17. The surgical tool of claim 15, wherein the conductor adaptor is assembled on the second axle.

18. The surgical tool of claim 15, wherein the conductor adapter comprises an arcuate member arranged to engage a corresponding arcuate surface of the distal clevis.

19. A method of operating a surgical tool, comprising :

positioning the surgical tool adjacent a patient for operation, the surgical tool including :

a drive housing;

an elongate shaft that extends from the drive housing;

an end effector arranged at a distal end of the elongate shaft and including first and second jaws;

a wrist that interposes the end effector and the elongate shaft and includes a distal clevis that rotatably mounts the first and second jaws at a first axle, and a proximal clevis operatively coupled to the elongate shaft and coupled to the distal clevis at a second axle; and

an electrical conductor extending from the drive housing through the proximal clevis and terminating at the distal clevis; and

supplying electrical energy to the distal clevis via the electrical conductor and thereby energizing at least one of the first and second jaws.

20. The method of claim 19, wherein a conductor adapter is arranged at a distal end of the electrical conductor, the method further comprising :

placing the electrical conductor in electrical communication with the distal clevis with the conductor adapter; and articulating the wrist while maintaining electrical communication with the distal clevis with the conductor adapter.

Description:
SUPPLYING ELECTRICAL ENERGY TO ELECTROSURGICAL INSTRUMENTS

BACKGROUND

[0001] Minimally invasive surgical (MIS) instruments are often preferred over traditional open surgical devices due to reduced post-operative recovery time and minimal scarring. Laparoscopic surgery is one type of MIS procedure in which one or more small incisions are formed in the abdomen of a patient and a trocar is inserted through the incision to form a pathway that provides access to the abdominal cavity. Through the trocar, a variety of instruments and surgical tools can be introduced into the abdominal cavity. The trocar also helps facilitate insufflation to elevate the abdominal wall above the organs. The instruments and tools introduced into the abdominal cavity via the trocar can be used to engage and/or treat tissue in a number of ways to achieve a diagnostic or therapeutic effect.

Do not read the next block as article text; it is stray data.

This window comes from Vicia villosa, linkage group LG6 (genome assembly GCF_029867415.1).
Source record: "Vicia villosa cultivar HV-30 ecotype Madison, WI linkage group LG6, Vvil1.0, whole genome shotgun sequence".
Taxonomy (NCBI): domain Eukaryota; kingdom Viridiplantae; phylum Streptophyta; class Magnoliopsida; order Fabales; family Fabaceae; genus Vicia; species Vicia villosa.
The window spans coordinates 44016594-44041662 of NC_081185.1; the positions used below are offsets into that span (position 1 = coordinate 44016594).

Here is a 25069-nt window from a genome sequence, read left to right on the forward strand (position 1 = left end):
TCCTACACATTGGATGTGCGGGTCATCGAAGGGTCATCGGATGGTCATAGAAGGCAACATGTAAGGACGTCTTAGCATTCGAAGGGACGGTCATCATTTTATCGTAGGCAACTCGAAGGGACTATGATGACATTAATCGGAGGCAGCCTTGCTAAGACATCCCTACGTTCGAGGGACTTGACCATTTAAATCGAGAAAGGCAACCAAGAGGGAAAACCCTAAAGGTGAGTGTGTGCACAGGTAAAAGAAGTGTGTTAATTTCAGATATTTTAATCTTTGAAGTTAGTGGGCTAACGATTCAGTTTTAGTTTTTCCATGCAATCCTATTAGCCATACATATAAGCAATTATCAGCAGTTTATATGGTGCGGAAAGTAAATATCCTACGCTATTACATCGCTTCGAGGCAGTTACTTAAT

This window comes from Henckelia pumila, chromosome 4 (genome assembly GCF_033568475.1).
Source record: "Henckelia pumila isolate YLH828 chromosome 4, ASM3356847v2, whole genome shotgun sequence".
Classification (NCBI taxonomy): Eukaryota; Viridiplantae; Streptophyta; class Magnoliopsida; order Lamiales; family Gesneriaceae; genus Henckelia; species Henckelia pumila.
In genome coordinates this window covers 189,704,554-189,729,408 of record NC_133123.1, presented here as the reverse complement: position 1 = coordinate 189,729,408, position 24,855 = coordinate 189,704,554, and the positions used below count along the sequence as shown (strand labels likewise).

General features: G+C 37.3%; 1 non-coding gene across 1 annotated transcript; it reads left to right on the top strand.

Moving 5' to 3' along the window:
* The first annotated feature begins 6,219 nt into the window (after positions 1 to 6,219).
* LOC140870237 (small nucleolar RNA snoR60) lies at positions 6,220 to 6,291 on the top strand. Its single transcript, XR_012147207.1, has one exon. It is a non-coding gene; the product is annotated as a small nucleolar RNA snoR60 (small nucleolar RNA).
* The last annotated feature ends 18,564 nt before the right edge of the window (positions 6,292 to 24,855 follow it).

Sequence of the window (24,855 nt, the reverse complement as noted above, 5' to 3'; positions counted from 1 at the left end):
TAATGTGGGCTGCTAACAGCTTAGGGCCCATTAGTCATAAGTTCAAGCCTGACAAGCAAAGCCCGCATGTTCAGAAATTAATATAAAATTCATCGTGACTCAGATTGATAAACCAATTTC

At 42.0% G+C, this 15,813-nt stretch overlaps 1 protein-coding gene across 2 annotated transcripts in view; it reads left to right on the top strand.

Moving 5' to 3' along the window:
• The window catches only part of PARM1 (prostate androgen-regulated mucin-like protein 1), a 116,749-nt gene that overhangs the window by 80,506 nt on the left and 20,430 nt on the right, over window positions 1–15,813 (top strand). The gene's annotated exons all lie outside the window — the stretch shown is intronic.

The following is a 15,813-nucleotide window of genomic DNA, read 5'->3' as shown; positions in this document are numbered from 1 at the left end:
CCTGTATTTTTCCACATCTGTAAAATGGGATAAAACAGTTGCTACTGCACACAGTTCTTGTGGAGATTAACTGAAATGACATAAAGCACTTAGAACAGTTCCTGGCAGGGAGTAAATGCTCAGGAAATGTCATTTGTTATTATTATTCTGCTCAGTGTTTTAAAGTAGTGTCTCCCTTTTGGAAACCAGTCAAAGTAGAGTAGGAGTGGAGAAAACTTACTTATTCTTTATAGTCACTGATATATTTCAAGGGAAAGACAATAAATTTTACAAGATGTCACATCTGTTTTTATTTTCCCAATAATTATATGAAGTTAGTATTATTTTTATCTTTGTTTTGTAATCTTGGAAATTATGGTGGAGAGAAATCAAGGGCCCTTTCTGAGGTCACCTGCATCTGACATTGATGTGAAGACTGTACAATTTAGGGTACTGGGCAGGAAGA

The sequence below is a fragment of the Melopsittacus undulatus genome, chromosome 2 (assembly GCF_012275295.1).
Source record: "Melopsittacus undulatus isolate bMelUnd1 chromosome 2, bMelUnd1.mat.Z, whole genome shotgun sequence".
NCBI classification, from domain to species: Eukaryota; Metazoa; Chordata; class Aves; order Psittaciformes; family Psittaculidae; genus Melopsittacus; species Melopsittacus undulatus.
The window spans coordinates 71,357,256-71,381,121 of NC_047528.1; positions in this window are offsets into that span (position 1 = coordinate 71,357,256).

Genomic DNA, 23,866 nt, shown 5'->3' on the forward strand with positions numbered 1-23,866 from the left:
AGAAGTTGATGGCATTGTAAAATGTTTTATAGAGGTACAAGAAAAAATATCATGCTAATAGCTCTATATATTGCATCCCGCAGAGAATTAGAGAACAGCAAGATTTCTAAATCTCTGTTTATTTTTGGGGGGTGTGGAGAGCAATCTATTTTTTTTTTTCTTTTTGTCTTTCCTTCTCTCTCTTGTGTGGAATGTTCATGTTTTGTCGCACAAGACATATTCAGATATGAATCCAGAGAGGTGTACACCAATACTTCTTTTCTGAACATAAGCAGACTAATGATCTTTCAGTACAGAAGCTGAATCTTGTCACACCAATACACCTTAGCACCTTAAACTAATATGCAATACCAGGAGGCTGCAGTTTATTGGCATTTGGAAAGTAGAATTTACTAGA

[0002] Various robotic systems have recently been developed to assist in MIS procedures. Robotic systems can allow for more intuitive hand movements by maintaining natural eye-hand axis. Robotic systems can also allow for more degrees of freedom in movement by including a "wrist" joint that creates a more natural hand-like articulation. The instrument's end effector can be articulated (moved) using a cable driven motion system having one or more drive cables that extend through the wrist joint. A user (e.g., a surgeon) is able to remotely operate an instrument's end effector by grasping and manipulating in space one or more controllers that communicate with a tool driver coupled to the surgical instrument. User inputs are processed by a computer system incorporated into the robotic surgical system and the tool driver responds by actuating the cable driven motion system and, more particularly, the drive cables. Moving the drive cables articulates the end effector to desired positions and configurations.

[0003] Some surgical tools, commonly referred to as electrosurgical instruments, are electrically energized. An electrosurgical instrument has a distally mounted end effector that includes one or more electrodes. When supplied with electrical energy, the end effector electrodes are able to generate heat sufficient to cut, cauterize, and/or seal tissue. [0004] Electrosurgical instruments can be configured for bipolar or monopolar operation. In bipolar operation, current is introduced into and returned from the tissue by active and return electrodes, respectively, of the end effector. Electrical current in bipolar operation is not required to travel long distances through the patient before returning to the return electrode. Consequently, the amount of electrical current required is minimal, which greatly reduces the risk of accidental ablations and/or burns. In addition, the two electrodes are closely spaced and generally within the surgeon's field of view, which further reduces the risk of unintended ablations and burns.